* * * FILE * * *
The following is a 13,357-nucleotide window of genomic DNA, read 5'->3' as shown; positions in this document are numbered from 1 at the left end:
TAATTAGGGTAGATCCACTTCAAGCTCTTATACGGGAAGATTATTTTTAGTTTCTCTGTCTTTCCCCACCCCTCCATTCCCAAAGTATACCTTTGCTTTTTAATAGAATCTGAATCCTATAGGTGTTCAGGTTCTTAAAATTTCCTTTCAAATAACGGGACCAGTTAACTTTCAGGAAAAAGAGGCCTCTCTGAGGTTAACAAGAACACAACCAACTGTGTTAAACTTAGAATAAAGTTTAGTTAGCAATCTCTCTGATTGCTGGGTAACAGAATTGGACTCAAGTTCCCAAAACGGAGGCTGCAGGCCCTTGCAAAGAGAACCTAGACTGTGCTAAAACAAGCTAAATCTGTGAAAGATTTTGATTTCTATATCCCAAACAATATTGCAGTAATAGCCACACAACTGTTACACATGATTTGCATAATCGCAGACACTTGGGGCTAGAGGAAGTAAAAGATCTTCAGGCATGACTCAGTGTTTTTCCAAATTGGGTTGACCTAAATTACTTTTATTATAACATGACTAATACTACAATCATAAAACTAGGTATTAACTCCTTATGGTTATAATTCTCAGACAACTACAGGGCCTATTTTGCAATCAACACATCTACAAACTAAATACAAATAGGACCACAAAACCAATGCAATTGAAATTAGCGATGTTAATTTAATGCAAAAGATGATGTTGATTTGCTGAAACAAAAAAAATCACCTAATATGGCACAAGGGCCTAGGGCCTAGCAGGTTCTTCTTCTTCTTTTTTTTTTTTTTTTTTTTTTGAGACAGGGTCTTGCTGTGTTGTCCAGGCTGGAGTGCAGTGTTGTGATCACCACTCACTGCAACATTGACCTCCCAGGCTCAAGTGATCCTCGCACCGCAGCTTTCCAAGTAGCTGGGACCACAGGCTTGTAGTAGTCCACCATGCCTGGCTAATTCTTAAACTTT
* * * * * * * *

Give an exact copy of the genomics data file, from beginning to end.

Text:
The following is a 13,357-nucleotide window of genomic DNA, read 5'->3' as shown; positions in this document are numbered from 1 at the left end:
TAATTAGGGTAGATCCACTTCAAGCTCTTATACGGGAAGATTATTTTTAGTTTCTCTGTCTTTCCCCACCCCTCCATTCCCAAAGTATACCTTTGCTTTTTAATAGAATCTGAATCCTATAGGTGTTCAGGTTCTTAAAATTTCCTTTCAAATAACGGGACCAGTTAACTTTCAGGAAAAAGAGGCCTCTCTGAGGTTAACAAGAACACAACCAACTGTGTTAAACTTAGAATAAAGTTTAGTTAGCAATCTCTCTGATTGCTGGGTAACAGAATTGGACTCAAGTTCCCAAAACGGAGGCTGCAGGCCCTTGCAAAGAGAACCTAGACTGTGCTAAAACAAGCTAAATCTGTGAAAGATTTTGATTTCTATATCCCAAACAATATTGCAGTAATAGCCACACAACTGTTACACATGATTTGCATAATCGCAGACACTTGGGGCTAGAGGAAGTAAAAGATCTTCAGGCATGACTCAGTGTTTTTCCAAATTGGGTTGACCTAAATTACTTTTATTATAACATGACTAATACTACAATCATAAAACTAGGTATTAACTCCTTATGGTTATAATTCTCAGACAACTACAGGGCCTATTTTGCAATCAACACATCTACAAACTAAATACAAATAGGACCACAAAACCAATGCAATTGAAATTAGCGATGTTAATTTAATGCAAAAGATGATGTTGATTTGCTGAAACAAAAAAAATCACCTAATATGGCACAAGGGCCTAGGGCCTAGCAGGTTCTTCTTCTTCTTTTTTTTTTTTTTTTTTTTTTGAGACAGGGTCTTGCTGTGTTGTCCAGGCTGGAGTGCAGTGTTGTGATCACCACTCACTGCAACATTGACCTCCCAGGCTCAAGTGATCCTCGCACCGCAGCTTTCCAAGTAGCTGGGACCACAGGCTTGTAGTAGTCCACCATGCCTGGCTAATTCTTAAACTTT